Friday, January 12, 2007

149. Merrie Olde Woodie

I remember seeing Truman Capote on a talk show back in the '70s--Johnny Carson?--talking about Tennessee Williams' slipped reputation. Maybe Capote hadn't yet felt the full weight of In Cold Blood on his own career--or maybe he had, and Williams was just the beard--but I can still see Capote's insistent posture as he scolded the critical establishment for what he saw as a denigration of Williams via a sniping chorus of what-have-you-done-for-us-latelys. He asserted this would not happen to such a figure in France, that the French cherish their artists, that one such play as Williams wrote in his prime would be enough to enshrine the artist forever.

Well, so long after the fact I won't argue with Capote's assessment of French cultural loyalty; but I was--and still am--in complete accord with his impatience toward short memories and voracious appetites. Capote was right: a masterpiece is a masterpiece, a Golden Age never tarnishes, and if Williams never rose to later heights, the early and mid ones are still much more than simply enough.


Which leads me to Woody Allen. I feel like Capote when I think of the treatment he's received over the past decade. And by all quarters, not just the yodeling hyenas of the Media Press, having to sustain their Entertainments, both Tonight and Weekly, with whatever perpetual-motion machine they can cobble together. The Woody's-washed-up contraption clatters away upstairs and down, as though no one ever watched Manhattan or Crimes and Misdemeanors, Annie Hall or Sweet and Lowdown. I was Capote-ish in my chagrin when everybody allowed themselves both to gush over Match Point as well as slap him on the sinister side by "hailing" the film as a "return to form."

Sorry, closet cinephobes--so often disguised as movie-mavens or pundits, to me just a collective bowl of cold mush--but he's never been away, just running through various costume changes. I'm still smiling from his Match Point companion piece, that other Anglo-Saxon attitude, Scoop. Part Manhattan Murder Mystery, part Broadway Danny Rose, with a whisper of Manhattan and an occasional nod toward Woody-trails-along pictures like Mighty Aphrodite, Scoop fits into his career as comfortably as just about everything he's done. And who wants more from a filmmaker, and who would want to be anything more? Woody's 30+ movies are remarkably consistent for me, all springing from a post-'50s, middle-browed, buttoned-down-mind, as ready to spin a yarn as ruminate over a subtlety. I'm much happier simply comparing one Allen picture with another than one "Woody Allen" with another. We've been trying to commodify him for three decades or so, and the effort to package a one-Woody-fits-all seems to me infinitely less important, engaging, or simply entertaining than leaving him alone and letting him show us something every year.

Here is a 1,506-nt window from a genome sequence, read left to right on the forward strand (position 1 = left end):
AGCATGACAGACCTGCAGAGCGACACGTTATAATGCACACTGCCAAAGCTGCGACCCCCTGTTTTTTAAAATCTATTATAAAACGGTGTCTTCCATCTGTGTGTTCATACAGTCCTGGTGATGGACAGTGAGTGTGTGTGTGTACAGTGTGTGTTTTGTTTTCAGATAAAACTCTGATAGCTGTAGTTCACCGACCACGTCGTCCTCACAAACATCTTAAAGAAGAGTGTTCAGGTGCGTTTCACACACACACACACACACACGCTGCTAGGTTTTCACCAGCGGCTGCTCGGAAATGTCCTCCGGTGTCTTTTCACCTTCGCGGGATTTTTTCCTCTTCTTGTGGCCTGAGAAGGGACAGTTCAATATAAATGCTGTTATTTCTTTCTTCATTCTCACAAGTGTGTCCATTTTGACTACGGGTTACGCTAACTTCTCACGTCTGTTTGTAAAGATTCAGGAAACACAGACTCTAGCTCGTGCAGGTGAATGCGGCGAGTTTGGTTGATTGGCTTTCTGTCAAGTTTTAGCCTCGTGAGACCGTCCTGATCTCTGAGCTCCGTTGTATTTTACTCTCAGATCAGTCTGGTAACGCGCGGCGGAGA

And like Capote with Williams I'm willing to let Woody's masterpieces inform the doodles--and not to let one diminish the other. Life's too short--and I wanted to type, "and so's Allen"; let's just say, there's only one Woody Allen, and I'd rather treat him the way Danny Rose handled his audience: spluttering, sometimes befuddled, sometimes appalled, but always plugging away, asking for ages and Zodiac signs, smiling enough to keep us at bay and in our seats--where I'm staying until he tells me he's done.

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